My Mackinac Vacation

A week of rest and relaxation is exactly what the doctor ordered. I spent last week with my wife on vacation driving up the coast of Western Michigan and making our way to Mackinac Island. And I must say if you ever get the chance, DO IT! In living our frugal existence we have opted to go on stay/nearby vacations, so with less than $1,000 budget, we headed up the coast and loved every minute of it. We stopped in beautiful, picturesque, serene lake city towns along the way. We took in great wine, ate awesome fudge, and implemented our flexatarianism and ate some great steaks and seafood dinners. The best part of it all: In going on this trip following Labor Day, rates for lodging and car rentals were at their lowest, plus, in venturing to Michigan everything was affordable. We offset dining out meals by bringing along a cooler filled with water, pop, fresh fruit and sandwiches. Some of my favorite stops along the way up north: Petoskey, Traverse City, Ludington and Holland. Each are quaint, picturesque lake towns that look like screen savers. The people are nice and exhibit the exact kind of places I want to live in when having children.
Mackinac Island though takes the cake. Access to the island is limited to boat or ferry and once on, your mode of transportation is horse and buggy or bicycle, that’s it. No cars or anything with a motor can be found on the island. Round trip hugging the coast is a very easy 8 miles with gorgeous hiking trails all along the way. I can’t believe I have lived in Chicago for four years and never made this trip before. The most memorable moment came when my wife and I hopped off for lunch by the lakefront, and with our feet in the water experienced a silent euphoria. The point when water washes onto shore and just before it pulls back to the lake, there is dead silence. Even now my soul is stirring remembering that moment and wanting to relive it over and over.
But clearly, what made the trip even more amazing was the time spent with my wife. Getting re-acquainted with each other outside of our daily rat race in the windy city. I’m always amazed at how beautiful, amazing and special my wife is and how I love having her in my life. We have so much fun together, and getting to spend an entire week together, being on the same page and not having the physical separation of work, well it reminds me of how great things are in the present day. Too often I do boggle myself with looking and forecasting the future, that this vacation was just what I needed to be re-assured that things are great currently, and that we are working as hard as we are now to make moments like the one on Mackinac Island happen a lot more often.
Now some quick tips that I learned on this trip:
·         If your wife is better than you at being frugal, let her plan the itinerary
·         On Mackinac Island go to dinner at The Woods, order the duck dinner, you’re welcome
·         Michigan wine tasting, budget for it and you’ll come under on cost every time
·         Go in off-peak seasons, we stayed at The Murray hotel for less than half of their peak season rates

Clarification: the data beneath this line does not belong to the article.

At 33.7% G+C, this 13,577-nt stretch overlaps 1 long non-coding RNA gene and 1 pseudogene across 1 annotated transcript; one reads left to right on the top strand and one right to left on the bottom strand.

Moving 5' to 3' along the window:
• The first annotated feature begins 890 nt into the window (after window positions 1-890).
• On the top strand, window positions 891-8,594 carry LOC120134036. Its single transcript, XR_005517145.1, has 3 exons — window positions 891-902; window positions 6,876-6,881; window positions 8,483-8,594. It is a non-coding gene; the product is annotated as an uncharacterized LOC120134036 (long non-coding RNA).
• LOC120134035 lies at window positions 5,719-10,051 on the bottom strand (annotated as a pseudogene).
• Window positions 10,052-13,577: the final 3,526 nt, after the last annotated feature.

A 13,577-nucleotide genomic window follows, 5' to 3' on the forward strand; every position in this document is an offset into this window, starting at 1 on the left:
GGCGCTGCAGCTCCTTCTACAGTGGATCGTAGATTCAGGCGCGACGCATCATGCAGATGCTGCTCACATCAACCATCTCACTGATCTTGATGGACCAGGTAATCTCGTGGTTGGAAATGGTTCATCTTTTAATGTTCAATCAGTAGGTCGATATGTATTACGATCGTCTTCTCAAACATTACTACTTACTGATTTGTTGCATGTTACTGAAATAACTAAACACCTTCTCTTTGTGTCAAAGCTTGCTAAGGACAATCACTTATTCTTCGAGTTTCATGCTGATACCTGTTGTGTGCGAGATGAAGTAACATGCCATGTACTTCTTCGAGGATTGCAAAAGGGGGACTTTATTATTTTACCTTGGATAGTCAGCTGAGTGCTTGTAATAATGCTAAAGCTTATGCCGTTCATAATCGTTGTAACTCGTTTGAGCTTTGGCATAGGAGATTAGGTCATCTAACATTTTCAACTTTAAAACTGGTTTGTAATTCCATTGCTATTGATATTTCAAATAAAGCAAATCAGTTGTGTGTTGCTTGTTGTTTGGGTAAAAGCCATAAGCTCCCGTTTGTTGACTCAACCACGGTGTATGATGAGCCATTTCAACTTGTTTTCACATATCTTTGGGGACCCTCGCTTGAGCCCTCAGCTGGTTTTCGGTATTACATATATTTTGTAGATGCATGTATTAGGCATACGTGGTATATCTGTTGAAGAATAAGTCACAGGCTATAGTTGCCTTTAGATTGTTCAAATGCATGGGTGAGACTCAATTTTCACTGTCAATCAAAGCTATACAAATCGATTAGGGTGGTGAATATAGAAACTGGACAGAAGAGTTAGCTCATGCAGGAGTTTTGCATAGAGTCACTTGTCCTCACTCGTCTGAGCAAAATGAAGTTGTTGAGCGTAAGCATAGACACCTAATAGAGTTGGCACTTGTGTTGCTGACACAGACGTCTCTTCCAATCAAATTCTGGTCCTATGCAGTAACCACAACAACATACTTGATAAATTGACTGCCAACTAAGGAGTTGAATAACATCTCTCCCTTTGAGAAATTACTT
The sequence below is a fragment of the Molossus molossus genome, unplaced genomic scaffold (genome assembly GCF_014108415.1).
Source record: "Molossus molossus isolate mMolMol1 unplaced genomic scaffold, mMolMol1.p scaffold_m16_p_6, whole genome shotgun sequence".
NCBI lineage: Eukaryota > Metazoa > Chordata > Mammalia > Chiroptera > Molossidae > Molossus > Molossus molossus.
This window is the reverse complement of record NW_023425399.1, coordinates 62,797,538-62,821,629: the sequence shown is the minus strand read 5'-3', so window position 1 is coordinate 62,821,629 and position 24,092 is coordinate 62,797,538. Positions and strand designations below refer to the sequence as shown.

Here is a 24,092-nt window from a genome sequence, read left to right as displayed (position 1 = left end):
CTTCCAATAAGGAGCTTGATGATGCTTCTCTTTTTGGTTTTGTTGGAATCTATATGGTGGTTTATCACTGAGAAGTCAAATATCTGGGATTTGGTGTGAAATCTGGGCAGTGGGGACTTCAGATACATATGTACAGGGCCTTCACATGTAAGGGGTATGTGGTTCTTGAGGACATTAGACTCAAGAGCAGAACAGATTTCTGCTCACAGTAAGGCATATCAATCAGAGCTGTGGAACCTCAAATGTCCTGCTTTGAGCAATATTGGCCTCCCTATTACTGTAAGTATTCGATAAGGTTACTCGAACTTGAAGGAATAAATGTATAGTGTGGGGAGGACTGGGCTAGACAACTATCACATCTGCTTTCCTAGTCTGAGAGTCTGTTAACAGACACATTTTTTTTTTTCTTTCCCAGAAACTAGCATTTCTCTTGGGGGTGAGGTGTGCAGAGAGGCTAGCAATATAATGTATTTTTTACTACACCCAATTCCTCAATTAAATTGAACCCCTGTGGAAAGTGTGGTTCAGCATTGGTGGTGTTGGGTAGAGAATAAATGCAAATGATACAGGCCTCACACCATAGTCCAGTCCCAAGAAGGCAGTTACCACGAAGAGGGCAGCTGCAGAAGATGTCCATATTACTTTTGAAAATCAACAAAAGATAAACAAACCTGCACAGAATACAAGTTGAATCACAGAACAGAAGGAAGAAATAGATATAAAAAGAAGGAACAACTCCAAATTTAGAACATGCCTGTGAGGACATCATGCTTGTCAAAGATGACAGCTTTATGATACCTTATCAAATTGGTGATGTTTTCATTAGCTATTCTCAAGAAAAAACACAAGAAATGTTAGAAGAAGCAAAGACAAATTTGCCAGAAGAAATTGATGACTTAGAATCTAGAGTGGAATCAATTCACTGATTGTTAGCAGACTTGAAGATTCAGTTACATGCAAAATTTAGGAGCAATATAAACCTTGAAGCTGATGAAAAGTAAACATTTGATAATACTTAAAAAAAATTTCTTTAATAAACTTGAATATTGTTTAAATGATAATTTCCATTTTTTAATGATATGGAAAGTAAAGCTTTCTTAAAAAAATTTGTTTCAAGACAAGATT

·         Bring a cooler, picnics on the lake are perfect and utilize the ice machines wherever you stay
·         Don’t be a snob: budget hotels are heavenly as long as the hot tubs work

Sunday, September 4, 2011

Book Review: "America's Cheapest Family" by Steve and Annette Economides

Now my wife can attest to this statement with absolute certainty: I love finding challenges. For me, I approached “America’s Cheapest Family” with just that attitude. I have been living a frugal lifestyle for over two years, and this family of seven has been doing for 20+. What are their secrets, what can I learn from them, and what are they doing that I haven’t thought of? Thankfully there were few surprises (which shows me that I’m on the right track) but plenty of things that down right blew me away. I thought that my wife and I had meal planning down to a science, well this family makes my meal planning education look like a diploma handwritten in crayon. With a family of seven, they spend just over $300 per month , and get this, went grocery shopping just once a month, and they weren’t vegetarians! AHHHH! With just my wife and I, as vegetarians, we come just under $400 a month and shop 3-4 times a month for groceries. When coming across this section, the book had my full and undivided attention. Through utilizing careful planning, a separate full box freezer, and a car vs. my rolling cart, this family has me impressed.
But even beyond the tips, tricks and lessons, this book had a deeper meaning that resonated deep within me. And that is this: in living below our means, we have readjusted our lenses in how we approach the world. Rather than spending money to have fun and create bonding experiences with our loved ones (keep in mind I’m not even touching keeping up with the joneses here), being economical really makes you see your world, city, town and region in an entirely different light. You get more resourceful, more cunning, and in my experience, the memories are that much more enjoyable. The family offers year round tips for entertainment enjoyment and living economical which I must say even gave a young(er) “know it all” a few things that caught my eye and that I could immediately implement into my daily life. The overall philosophy though is what made me smile and glad to have this read this book. That there are others out in the world that care more about financial security and family relationships somewhere hidden among those stumbling out of Sunday brunch spots and walking around trashed beyond their minds in Wrigleyville wearing the latest fashion trends and charging their way through life.